My name is Celeste Hansen. I am a student studying Interdisciplinary Visual Arts (basically a studio art degree) at the University of Washington.
Sadly, the professors there don't bridge the gap between fine arts and digital arts, so I am in dire need of serious critique and mentoring for the digital art that I've been teaching myself for the past few years.
It is my hope to become a concept artist/illustrator in the video game field, and I know that I have a lot to learn... but I'm not sure where to start. Any feedback would be so very, VERY appreciated.
Also, I know a lot of the stuff that I have is fan art of existing characters, and I've heard that it is a bad practice to have fan art in your portfolio. Is this true?
Thank you very much!
Note: The first three are speed paints studies, all right about an hour.
Last edited by Cel.Hansen; May 4th, 2012 at 07:50 PM.
Your speed painting work looks great for an hour or so, I say keep it up.
What I'd like to ask is your regimen everyday or every week for practice, which artists and what content really inspires you, and where you'd like to be in the next few years.
I'm working myself on that same dream and I'm 24, and I've found that these are damn important questions to be honest about (my own opinion, so please don't take it as solid fact).
You're on your way, but when someone says "It is my hope to become a concept artist/illustrator in the video game field," that rings with a lot of uncertainty to me. It feels like I could give you, well, ANY concept artist and illustrator job with whatever pay and benefits and hours and stress and you'd be fine with it. Which, to be fair, I don't think this is what anyone would want.
I'm sure you've heard it a thousand times, but when you have something really specific to shoot for, your brain really does work in a way that moves things towards that goal.
Well Concept Art and Illustration are not interchangeable. You can't become one or the other, whatever comes first, it doesn't work that way because they are deeply different even if the expression medium is similar (drawing and painting). You really need to chose one or the other in order to start learning techniques and philosophy about this two jobs. Judging by your current drawings you're incline to illustration (lots of soft surface, minimum design effort, lots of time in execution).
@ Sizzle: Thank you. You have a really good point, and I certainly hadn't thought of it that way before. I have a bad tendency to feel immediately grateful for any sort of job, so I guess I haven't put much solid thought into exactly what type of job I would ultimately want.
As for my weekly regimen, I try to get at least one commission and some sketching done every week, and a personal digital painting if I can make enough time. I was in the habit of doing a one hour speed painting every other day, and I really need to get back into doing that.
I think my favorite classical painter is Gustave Courbet. I sincerely love Matthew Clark over in the world over comics. For digital work, Chris Rallis, Eric Gagnon, and Andy Park.
@ Hitsu//San: Ah. Thank you. I hadn't realized that they were two different fields. I had thought you basically just worked to encompass as wide a range as possible in hopes of landing a job. I'm probably wrong then, but my view has been that artist were more nomadic "jack-of-all-trades" who work on the beginning 3-6 months of a game and then their time on that project is done.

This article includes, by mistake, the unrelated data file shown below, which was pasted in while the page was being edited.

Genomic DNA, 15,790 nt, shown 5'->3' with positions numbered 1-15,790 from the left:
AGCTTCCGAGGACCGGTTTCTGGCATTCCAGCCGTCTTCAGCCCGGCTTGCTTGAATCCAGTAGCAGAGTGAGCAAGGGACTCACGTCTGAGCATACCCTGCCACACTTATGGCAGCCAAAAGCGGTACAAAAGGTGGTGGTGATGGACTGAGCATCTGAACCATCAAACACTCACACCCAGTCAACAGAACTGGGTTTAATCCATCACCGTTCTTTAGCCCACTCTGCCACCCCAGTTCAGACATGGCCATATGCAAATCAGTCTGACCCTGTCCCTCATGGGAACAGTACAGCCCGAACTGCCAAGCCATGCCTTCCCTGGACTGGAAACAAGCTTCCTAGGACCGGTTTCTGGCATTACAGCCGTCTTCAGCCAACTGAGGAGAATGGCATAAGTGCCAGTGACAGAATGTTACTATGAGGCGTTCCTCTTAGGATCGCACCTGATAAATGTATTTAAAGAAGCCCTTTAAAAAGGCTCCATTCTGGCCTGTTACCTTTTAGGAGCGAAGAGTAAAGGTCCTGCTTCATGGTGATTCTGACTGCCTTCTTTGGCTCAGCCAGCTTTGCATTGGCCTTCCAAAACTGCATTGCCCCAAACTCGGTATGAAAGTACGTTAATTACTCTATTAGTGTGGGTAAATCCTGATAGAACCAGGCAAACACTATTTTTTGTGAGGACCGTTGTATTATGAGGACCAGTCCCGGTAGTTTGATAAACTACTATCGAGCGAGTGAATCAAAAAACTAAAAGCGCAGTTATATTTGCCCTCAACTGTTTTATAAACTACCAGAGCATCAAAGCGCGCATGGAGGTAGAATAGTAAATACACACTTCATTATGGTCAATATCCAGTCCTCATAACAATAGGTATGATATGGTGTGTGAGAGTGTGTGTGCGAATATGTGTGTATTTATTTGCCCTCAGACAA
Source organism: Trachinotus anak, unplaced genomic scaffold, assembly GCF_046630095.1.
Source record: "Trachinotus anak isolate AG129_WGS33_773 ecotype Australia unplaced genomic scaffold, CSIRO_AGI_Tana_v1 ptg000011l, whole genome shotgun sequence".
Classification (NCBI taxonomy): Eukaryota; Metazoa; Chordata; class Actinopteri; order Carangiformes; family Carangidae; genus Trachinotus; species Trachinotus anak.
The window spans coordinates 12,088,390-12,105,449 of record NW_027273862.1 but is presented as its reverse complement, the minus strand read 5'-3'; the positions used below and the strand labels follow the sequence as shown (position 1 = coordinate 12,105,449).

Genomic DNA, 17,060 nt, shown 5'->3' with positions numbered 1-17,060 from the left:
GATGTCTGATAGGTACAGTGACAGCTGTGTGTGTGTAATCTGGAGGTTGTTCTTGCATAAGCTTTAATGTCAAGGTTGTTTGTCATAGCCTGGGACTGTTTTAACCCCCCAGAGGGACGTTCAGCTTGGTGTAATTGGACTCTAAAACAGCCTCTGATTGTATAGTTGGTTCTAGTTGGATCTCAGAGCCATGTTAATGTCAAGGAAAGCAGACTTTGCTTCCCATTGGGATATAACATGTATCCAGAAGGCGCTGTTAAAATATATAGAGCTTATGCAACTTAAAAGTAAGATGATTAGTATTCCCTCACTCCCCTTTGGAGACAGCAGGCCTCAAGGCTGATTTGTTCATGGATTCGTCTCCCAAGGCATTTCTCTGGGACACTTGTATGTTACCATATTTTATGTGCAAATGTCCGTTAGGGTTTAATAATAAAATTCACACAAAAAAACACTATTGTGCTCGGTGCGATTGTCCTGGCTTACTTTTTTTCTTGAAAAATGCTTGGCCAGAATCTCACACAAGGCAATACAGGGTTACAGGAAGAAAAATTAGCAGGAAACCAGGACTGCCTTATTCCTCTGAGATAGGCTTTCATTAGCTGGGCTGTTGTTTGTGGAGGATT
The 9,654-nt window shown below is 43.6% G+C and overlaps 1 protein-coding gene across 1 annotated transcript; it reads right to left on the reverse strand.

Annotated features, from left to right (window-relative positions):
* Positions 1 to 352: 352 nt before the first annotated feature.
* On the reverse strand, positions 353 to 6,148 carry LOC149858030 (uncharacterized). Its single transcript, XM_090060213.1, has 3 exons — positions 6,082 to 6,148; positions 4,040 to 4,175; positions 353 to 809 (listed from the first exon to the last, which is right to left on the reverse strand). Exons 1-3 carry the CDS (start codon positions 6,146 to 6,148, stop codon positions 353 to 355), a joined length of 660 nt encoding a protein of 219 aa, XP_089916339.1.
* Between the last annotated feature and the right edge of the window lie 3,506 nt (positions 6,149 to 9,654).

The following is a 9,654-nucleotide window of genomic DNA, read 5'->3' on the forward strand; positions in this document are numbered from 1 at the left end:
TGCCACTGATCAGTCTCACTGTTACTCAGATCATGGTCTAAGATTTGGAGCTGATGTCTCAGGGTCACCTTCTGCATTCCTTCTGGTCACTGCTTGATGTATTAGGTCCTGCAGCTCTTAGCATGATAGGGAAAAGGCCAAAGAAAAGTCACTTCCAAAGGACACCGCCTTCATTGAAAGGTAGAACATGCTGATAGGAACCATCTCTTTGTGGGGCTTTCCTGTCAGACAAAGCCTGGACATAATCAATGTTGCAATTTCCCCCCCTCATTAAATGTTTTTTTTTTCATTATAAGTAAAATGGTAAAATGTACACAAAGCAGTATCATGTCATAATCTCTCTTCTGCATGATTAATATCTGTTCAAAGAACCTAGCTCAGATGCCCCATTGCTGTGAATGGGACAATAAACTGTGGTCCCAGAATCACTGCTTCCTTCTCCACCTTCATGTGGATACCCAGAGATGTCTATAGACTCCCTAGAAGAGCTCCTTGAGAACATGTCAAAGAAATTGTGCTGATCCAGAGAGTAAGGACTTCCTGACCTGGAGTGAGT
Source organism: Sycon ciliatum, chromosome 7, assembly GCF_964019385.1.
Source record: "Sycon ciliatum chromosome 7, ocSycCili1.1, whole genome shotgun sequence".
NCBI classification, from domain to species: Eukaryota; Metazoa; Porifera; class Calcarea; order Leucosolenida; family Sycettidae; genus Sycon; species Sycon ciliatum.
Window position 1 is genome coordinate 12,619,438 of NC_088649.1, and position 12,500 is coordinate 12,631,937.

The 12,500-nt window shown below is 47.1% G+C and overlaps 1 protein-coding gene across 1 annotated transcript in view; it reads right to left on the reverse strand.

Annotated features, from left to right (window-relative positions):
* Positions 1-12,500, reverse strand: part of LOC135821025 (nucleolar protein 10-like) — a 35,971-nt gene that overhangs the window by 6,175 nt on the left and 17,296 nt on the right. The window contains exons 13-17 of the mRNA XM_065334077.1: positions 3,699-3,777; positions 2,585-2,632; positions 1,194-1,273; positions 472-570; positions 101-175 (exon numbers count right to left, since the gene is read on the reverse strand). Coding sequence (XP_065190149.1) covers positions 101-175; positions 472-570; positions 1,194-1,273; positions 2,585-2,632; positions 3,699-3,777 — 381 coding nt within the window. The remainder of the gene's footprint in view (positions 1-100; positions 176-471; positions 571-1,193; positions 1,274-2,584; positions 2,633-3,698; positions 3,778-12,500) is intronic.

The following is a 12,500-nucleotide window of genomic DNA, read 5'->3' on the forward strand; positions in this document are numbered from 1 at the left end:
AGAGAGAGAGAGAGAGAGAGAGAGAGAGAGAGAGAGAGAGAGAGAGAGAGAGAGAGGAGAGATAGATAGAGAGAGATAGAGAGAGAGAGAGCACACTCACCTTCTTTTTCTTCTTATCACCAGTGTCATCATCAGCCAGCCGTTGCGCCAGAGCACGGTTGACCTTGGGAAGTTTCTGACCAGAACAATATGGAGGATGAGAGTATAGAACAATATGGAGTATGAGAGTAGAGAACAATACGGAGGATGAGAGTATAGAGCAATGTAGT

And to both of you, thank you very much. I truly do appreciate your time and input.
Well concept artists can do illustration and illustrators can do design but the difference is in the work you've been assigned, a concept artist will work to create designs about environments, characters, props, vehicles ecc as much as he can to meet the job requirements, an illustrator will work with 1 design (most of the time they are characters + environments or just environments) and work as much as he can to do an extremely cool and precise illustration. Happens a lot in videogames or film production that the concept design will create the characters and the environments and an illustrator will make the dvd cover or posters or whatever.
Again i don't see your work going toward concept art, obviously i can be totally wrong, you tell me
Ok. Yes, I do tend to lean towards wanting to make one really solid piece over a slew of concepts. Goodness knows how many times I've tried to start a speed painting only to find myself still working on it 5 hours later.
So in that case, what should I be focusing on to improve my artwork? I'm assuming I should be start doing a lot of research into illustrators who are currently working in the field and figure out styles that are being used, interviews, etc?
Do you see any weak points in my art that I should work on improving first?
Sure, you need to study a lot (like in every field i suppose), learn what other illustrators are currently working on and what have been working to in the past and start following tendencies (the best way to do things is to be able to do what the market asks and then specialize into something when you found something you really like, not the other way).
Of course there are things you need to improve and the first two are value separation and detail management. The first one is potentially easy (i've been talking a lot about that in my previous posts) and you should learn that in order to achieve good compositions. The second one is really tricky and you must learn a solid painting technique before starting to have some results, i've been talking about this too in a topic called Question about portfolio in the Entertainment section in those days.
I think i can help for more detailed questions about painting and stuff but i don't have time to make a huge talking today so if there's something you want to ask feel free, of course in this way you'll get more than my answer